Covington helps four other small businesses with forgivable loans for exterior improvements

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It is good business to put a good “face” on your business.

At this point, the Covington Council of Commissioners has approved the granting of forgivable loans to help improve the exteriors of four commercial properties that house:

• A growing horticultural supplies business to a new location.

• Counseling and welfare services.

• A long-standing Covington-based pediatric care office.

• And a small home med-spa.

Two of the properties support women-owned businesses, two will create jobs and three will use local contractors for facade projects. Ross Patten, deputy director of the City of Covington’s economic development department, called the scenario a “win-win-win”.

“It’s great to see four existing businesses tap into our facade program this time around, but it’s even more impressive to see their commitment to the community by hiring local Covington contractors,” said Patten.

The shops are spread over three districts: Mutter Gottes, MainStrasse and Central Business District.

Facade loans:

Tippcork-Rooskey LLC is doing a major overhaul to a high-profile building at 106 E. Fourth St. (next to Molly Malone’s Irish Pub) which is the new home of Garden Grove Organics, a horticultural supply store that has moved from Scott Street.

The $ 4,075 loan will help fund $ 8,150 in facade improvements, including new signage for Garden Grove and an original mural, both created by contractors from Covington. In addition, work on the building, which once housed a series of restaurants, included $ 43,000 in exterior upgrades and $ 80,000 in interior renovations.

Garden Grove Organics adds three jobs to support the two employees it has retained.

Juan and Rachel Hiraldo will receive $ 6,000 for $ 16,000 in exterior work at 613 Main Street, where they own and operate Vivify Counseling and Wellness.

The project includes the repair, grouting and sealing of the building’s masonry; repair damaged cornices and soffit; repaint; and the addition of a guardrail. It supports $ 15,000 in interior work.

This facade loan therefore supports an existing business owned by a woman who will add two employees to its new location.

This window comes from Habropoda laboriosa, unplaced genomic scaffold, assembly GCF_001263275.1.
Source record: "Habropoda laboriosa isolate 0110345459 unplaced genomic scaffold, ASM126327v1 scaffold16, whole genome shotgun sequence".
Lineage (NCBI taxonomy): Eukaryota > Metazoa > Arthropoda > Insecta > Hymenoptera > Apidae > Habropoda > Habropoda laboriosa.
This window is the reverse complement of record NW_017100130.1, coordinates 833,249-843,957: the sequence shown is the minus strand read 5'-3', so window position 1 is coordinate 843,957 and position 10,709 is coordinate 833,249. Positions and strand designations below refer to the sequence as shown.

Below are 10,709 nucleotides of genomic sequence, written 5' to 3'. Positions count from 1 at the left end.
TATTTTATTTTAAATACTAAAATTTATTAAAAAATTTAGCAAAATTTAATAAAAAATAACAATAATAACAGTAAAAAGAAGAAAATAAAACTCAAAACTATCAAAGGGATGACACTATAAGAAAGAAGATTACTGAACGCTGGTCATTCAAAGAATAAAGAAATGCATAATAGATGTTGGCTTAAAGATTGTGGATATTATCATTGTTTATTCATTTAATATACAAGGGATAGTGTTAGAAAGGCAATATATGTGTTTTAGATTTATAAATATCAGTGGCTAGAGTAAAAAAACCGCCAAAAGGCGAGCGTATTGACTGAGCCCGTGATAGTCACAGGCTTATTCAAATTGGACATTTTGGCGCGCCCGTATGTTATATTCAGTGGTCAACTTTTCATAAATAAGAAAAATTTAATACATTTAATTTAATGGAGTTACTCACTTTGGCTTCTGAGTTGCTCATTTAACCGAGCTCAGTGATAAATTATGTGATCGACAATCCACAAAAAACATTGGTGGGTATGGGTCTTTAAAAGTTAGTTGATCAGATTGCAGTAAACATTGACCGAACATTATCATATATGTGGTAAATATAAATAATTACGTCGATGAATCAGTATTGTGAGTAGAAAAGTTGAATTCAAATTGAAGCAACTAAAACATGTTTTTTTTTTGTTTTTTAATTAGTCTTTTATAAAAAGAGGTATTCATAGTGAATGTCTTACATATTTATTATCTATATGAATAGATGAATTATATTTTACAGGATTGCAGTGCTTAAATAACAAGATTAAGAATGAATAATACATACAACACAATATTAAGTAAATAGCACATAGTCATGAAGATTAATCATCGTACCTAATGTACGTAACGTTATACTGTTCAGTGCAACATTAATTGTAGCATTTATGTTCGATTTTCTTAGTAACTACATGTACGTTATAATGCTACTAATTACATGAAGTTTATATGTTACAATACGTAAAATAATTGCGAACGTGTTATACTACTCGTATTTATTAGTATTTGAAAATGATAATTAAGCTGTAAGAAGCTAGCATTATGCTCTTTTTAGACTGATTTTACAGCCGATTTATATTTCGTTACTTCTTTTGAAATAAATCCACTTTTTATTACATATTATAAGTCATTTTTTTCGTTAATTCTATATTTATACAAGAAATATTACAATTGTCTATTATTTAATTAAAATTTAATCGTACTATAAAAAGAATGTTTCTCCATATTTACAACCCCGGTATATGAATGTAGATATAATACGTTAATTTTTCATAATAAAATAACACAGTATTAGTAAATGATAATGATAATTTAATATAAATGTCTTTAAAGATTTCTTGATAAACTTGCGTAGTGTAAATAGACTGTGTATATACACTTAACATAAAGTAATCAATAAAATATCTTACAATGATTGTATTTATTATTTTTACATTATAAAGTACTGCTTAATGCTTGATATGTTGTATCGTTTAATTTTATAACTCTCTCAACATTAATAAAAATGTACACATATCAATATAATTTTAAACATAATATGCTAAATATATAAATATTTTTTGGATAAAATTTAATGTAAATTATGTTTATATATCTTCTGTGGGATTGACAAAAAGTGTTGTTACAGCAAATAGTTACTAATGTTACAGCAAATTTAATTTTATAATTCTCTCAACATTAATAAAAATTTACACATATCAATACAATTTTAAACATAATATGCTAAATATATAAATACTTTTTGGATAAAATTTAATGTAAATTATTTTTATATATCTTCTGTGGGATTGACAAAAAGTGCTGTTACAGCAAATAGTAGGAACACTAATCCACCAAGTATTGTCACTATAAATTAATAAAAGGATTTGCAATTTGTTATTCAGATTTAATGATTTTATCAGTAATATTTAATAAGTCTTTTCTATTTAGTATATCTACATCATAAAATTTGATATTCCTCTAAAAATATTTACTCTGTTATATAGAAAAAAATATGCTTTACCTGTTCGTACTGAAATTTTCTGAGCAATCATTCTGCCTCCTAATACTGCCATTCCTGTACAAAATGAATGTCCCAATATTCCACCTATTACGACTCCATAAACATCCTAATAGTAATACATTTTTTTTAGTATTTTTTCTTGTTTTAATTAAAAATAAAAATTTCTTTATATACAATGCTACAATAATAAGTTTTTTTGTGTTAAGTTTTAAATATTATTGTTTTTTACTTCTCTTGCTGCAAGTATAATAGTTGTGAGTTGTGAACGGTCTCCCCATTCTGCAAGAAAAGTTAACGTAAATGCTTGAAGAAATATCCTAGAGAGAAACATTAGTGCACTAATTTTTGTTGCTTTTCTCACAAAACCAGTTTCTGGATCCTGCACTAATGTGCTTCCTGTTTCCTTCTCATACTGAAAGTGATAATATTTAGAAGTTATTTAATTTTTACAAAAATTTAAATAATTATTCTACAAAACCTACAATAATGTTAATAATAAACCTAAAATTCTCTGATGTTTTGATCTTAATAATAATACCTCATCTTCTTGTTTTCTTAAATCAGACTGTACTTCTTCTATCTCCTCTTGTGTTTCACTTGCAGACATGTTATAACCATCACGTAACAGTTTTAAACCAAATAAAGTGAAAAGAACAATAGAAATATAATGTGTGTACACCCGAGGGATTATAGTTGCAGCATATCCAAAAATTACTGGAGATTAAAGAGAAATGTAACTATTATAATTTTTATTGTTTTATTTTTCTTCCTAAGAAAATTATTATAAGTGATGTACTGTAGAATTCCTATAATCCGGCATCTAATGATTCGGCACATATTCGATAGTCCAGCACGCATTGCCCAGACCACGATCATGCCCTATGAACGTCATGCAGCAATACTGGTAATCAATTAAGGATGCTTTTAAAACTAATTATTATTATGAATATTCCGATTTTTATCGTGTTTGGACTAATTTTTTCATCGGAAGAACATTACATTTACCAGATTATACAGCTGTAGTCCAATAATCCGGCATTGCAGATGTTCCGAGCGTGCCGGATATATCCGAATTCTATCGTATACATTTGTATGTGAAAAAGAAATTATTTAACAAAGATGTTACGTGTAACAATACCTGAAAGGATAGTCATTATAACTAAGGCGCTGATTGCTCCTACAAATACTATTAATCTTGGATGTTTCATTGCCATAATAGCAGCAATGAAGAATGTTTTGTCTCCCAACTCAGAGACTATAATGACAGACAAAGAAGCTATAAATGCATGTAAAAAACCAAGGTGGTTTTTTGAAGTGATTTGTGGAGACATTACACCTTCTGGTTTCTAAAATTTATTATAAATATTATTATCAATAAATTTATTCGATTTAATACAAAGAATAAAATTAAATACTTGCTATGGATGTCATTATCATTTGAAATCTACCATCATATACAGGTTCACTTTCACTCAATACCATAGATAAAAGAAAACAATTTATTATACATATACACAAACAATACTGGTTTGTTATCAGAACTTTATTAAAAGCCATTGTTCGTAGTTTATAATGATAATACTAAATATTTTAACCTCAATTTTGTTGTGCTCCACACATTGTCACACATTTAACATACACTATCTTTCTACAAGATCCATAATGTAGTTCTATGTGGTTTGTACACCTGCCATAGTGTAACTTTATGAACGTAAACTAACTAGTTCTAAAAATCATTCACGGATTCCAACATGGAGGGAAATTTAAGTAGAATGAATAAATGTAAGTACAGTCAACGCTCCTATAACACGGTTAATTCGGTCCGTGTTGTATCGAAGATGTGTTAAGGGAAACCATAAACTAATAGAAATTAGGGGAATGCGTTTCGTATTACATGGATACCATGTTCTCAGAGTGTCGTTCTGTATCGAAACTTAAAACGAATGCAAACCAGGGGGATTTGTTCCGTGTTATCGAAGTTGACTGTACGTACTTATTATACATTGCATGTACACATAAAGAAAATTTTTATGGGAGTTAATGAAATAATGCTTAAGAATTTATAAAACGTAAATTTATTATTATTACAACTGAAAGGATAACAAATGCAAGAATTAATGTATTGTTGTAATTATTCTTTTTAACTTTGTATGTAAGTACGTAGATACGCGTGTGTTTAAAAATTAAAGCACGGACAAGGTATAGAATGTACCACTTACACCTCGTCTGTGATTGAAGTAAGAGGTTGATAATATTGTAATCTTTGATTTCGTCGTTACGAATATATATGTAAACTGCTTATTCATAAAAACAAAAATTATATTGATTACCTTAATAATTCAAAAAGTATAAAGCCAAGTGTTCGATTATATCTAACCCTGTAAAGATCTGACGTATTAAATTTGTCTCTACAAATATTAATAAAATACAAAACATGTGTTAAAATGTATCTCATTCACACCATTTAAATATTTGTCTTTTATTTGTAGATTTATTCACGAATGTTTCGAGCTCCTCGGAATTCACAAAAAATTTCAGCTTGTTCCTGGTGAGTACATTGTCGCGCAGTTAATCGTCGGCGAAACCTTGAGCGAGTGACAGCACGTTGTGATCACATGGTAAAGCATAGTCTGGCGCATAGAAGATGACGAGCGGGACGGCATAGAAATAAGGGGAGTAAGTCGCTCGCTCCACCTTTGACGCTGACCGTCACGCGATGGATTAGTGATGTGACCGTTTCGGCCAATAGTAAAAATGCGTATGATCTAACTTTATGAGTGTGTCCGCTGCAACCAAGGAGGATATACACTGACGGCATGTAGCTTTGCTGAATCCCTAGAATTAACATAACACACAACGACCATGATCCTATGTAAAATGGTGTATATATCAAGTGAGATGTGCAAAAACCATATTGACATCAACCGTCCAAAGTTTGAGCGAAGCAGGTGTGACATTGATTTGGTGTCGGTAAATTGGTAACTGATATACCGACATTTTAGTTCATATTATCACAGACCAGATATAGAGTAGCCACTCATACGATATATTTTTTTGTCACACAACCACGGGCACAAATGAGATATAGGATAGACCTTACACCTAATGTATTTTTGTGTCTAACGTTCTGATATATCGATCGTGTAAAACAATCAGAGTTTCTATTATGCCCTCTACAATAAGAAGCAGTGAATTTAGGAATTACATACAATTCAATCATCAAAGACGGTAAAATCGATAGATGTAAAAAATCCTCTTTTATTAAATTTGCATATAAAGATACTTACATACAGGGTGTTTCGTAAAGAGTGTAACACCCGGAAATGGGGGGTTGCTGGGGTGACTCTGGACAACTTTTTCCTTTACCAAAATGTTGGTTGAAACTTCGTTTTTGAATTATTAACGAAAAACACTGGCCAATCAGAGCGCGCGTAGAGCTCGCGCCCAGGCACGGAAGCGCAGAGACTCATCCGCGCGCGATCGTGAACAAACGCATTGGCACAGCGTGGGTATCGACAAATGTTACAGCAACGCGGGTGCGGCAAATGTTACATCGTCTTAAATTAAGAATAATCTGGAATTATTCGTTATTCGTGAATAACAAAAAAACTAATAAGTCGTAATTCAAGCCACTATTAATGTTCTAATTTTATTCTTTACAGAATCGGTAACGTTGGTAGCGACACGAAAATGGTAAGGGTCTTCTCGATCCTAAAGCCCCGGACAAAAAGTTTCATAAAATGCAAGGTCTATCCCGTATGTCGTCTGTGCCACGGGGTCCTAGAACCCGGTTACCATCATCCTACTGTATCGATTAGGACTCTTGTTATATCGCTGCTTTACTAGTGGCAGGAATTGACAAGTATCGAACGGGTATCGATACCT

Main Street Medicine is a long-standing business – Pediatric Care of Kentucky at 924 Main Street. His loan of $ 4,300 will go to $ 8,600 in exterior work, including painting and washing, scraping and painting all wood and trim as well as metal window frames and metal flashings, valleys, lights, letterbox and doors.


This work is accompanied by $ 25,155 in interior work.

The project will employ a contractor from Covington and is located in a section of MainStrasse that has so far seen less investment.

• Kathleen Jones owns the Kathy Jones Aesthetics medical spa, which opened in 2019 at 120 W. Fifth St. Her loan of $ 6,000 will be used to repair and restore $ 25,000 to nearly all of the historic windows on the property , as well as painting, which will be carried out by a local contractor. The project is accompanied by $ 25,000 in interior work.

This loan supports a business owned by a woman.

Patten said the four recipients have raised more than $ 80,375 in private investment, a private-to-public investment ratio of nearly 4: 1, and are supporting the growth of four Covington companies.

There are three laps left

The group facade incentives of $ 20,375 represent the first round of the City’s annual small business program, which, again this year, has $ 150,000 available. The approved incentives leave $ 129,625 on the table to fund future funding rounds, which take place quarterly.

Details on the two streams of the Small Business Program can be found HERE.

The rent subsidy program offers up to $ 500 per month for the first year’s rent for 12 months. The Facade Improvement Program offers a forgivable loan of up to $ 6,000 to match dollar-for-dollar investments in exterior improvements to a commercial building.

Town of Covington

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